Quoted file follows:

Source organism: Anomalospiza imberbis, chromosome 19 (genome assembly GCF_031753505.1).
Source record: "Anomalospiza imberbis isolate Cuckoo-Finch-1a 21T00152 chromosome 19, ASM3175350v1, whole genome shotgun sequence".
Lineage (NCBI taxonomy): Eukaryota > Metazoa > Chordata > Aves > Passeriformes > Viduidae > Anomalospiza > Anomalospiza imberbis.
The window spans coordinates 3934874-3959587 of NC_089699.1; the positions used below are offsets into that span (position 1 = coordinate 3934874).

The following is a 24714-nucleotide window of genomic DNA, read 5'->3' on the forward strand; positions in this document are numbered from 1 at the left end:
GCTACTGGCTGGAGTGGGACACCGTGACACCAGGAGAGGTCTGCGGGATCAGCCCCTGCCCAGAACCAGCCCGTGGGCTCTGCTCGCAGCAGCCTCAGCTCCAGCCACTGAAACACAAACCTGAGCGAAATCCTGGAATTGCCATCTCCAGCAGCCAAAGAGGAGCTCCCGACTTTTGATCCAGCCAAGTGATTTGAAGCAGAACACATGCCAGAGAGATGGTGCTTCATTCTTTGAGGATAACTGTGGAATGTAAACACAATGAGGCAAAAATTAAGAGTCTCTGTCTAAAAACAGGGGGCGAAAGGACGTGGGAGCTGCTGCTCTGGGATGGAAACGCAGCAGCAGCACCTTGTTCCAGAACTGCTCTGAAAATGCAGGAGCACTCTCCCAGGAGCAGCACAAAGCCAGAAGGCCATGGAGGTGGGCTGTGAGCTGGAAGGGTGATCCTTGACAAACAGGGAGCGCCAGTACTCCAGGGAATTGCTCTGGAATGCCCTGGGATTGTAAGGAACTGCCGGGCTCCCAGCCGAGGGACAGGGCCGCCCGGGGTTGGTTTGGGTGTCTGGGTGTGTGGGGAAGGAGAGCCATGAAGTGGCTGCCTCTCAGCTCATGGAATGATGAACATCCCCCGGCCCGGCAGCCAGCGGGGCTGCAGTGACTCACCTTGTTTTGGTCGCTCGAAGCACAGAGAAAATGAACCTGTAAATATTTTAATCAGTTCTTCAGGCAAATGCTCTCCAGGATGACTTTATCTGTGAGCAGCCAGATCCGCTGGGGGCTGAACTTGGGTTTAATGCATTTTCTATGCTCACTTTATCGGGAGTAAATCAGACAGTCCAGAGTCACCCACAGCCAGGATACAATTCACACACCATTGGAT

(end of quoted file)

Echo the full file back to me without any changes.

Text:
Source organism: Anomalospiza imberbis, chromosome 19 (genome assembly GCF_031753505.1).
Source record: "Anomalospiza imberbis isolate Cuckoo-Finch-1a 21T00152 chromosome 19, ASM3175350v1, whole genome shotgun sequence".
Lineage (NCBI taxonomy): Eukaryota > Metazoa > Chordata > Aves > Passeriformes > Viduidae > Anomalospiza > Anomalospiza imberbis.
The window spans coordinates 3934874-3959587 of NC_089699.1; the positions used below are offsets into that span (position 1 = coordinate 3934874).

The following is a 24714-nucleotide window of genomic DNA, read 5'->3' on the forward strand; positions in this document are numbered from 1 at the left end:
GCTACTGGCTGGAGTGGGACACCGTGACACCAGGAGAGGTCTGCGGGATCAGCCCCTGCCCAGAACCAGCCCGTGGGCTCTGCTCGCAGCAGCCTCAGCTCCAGCCACTGAAACACAAACCTGAGCGAAATCCTGGAATTGCCATCTCCAGCAGCCAAAGAGGAGCTCCCGACTTTTGATCCAGCCAAGTGATTTGAAGCAGAACACATGCCAGAGAGATGGTGCTTCATTCTTTGAGGATAACTGTGGAATGTAAACACAATGAGGCAAAAATTAAGAGTCTCTGTCTAAAAACAGGGGGCGAAAGGACGTGGGAGCTGCTGCTCTGGGATGGAAACGCAGCAGCAGCACCTTGTTCCAGAACTGCTCTGAAAATGCAGGAGCACTCTCCCAGGAGCAGCACAAAGCCAGAAGGCCATGGAGGTGGGCTGTGAGCTGGAAGGGTGATCCTTGACAAACAGGGAGCGCCAGTACTCCAGGGAATTGCTCTGGAATGCCCTGGGATTGTAAGGAACTGCCGGGCTCCCAGCCGAGGGACAGGGCCGCCCGGGGTTGGTTTGGGTGTCTGGGTGTGTGGGGAAGGAGAGCCATGAAGTGGCTGCCTCTCAGCTCATGGAATGATGAACATCCCCCGGCCCGGCAGCCAGCGGGGCTGCAGTGACTCACCTTGTTTTGGTCGCTCGAAGCACAGAGAAAATGAACCTGTAAATATTTTAATCAGTTCTTCAGGCAAATGCTCTCCAGGATGACTTTATCTGTGAGCAGCCAGATCCGCTGGGGGCTGAACTTGGGTTTAATGCATTTTCTATGCTCACTTTATCGGGAGTAAATCAGACAGTCCAGAGTCACCCACAGCCAGGATACAATTCACACACCATTGGAT